6. Mike Banahan

    A good step

    Overall I am encouraged to see this. I find it hugely annoying that I have, on a daily basis, to log in to eleventy-one different websites all with different usernames and passwords just to download invoices, bank statements and a load of other stuff which, when I berate them for not caring about my convenience, elicits the 'email is not secure' excuse.

    I now mostly refuse to deal with suppliers who can't/won't email me invoices and routine communications. If this move by Facebook pushes others towards routinely encrypting fairly simple stuff like invoices and statements, I for one will be happy.

    Yes, the five eyes agencies will indeed be able to tell that I received a communication from Barclays/Santander/HSBC/whatever. But they know that already. It's not a solution to the metadata problem but the more it encourages people to ponder the issues of confidentiality, the better I reckon. Making something appear mainstream and 'normal' is a good step on the road to getting it accepted.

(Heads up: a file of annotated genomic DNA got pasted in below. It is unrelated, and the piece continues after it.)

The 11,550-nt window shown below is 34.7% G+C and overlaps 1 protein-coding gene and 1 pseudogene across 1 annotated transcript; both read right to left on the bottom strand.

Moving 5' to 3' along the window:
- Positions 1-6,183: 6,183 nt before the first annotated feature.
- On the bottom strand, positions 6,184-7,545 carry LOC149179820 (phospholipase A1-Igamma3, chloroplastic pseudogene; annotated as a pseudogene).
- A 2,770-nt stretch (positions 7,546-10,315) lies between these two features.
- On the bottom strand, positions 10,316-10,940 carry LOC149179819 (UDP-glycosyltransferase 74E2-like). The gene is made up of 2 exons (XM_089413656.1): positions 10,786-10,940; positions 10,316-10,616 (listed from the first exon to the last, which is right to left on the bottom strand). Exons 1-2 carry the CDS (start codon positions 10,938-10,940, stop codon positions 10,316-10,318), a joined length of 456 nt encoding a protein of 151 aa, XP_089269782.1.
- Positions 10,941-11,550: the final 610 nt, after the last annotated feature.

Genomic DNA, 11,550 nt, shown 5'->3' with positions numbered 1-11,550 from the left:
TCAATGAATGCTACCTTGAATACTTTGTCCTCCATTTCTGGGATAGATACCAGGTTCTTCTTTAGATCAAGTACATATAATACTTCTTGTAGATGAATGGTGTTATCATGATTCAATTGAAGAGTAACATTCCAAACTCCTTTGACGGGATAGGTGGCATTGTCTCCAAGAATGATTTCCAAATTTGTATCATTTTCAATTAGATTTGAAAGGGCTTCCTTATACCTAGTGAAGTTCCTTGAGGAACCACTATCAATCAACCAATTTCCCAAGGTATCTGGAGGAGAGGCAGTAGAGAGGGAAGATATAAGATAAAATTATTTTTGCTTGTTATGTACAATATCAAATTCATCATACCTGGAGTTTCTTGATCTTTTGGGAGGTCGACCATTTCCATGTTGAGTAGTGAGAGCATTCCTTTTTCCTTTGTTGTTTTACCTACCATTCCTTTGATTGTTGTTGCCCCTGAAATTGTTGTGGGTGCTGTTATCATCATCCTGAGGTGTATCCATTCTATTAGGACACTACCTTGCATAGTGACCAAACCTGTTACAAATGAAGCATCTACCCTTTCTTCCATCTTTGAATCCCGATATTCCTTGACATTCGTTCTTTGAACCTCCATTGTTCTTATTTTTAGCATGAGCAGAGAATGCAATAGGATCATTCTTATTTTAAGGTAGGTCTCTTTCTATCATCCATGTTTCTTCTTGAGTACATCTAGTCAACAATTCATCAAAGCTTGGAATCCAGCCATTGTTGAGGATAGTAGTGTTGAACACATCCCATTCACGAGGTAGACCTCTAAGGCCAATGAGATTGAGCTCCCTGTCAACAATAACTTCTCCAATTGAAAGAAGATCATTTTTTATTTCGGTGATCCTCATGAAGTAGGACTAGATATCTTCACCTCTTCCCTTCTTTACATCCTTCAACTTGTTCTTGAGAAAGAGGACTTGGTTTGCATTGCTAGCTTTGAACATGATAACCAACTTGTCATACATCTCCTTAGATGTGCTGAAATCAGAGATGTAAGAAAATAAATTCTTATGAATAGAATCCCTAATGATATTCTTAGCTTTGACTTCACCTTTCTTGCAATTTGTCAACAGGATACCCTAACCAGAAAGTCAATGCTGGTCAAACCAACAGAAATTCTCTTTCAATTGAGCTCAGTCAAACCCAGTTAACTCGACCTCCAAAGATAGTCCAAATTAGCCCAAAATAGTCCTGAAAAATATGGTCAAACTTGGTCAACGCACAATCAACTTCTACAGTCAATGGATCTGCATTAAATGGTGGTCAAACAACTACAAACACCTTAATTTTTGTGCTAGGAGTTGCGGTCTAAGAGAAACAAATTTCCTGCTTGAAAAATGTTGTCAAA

7. Anonymous Coward
    Anonymous Coward

    Facebook: you are the product

    Buy downloading someone's public key through Facebook, you indicate an intent to send a secret to that person (an interesting social connection) to a company dedicated to making money by selling psychological manipulation as a service (aka "target advertising services.")

    Your call.

  8. dave 93

    At last! A way to delete a Facebook account (in effect)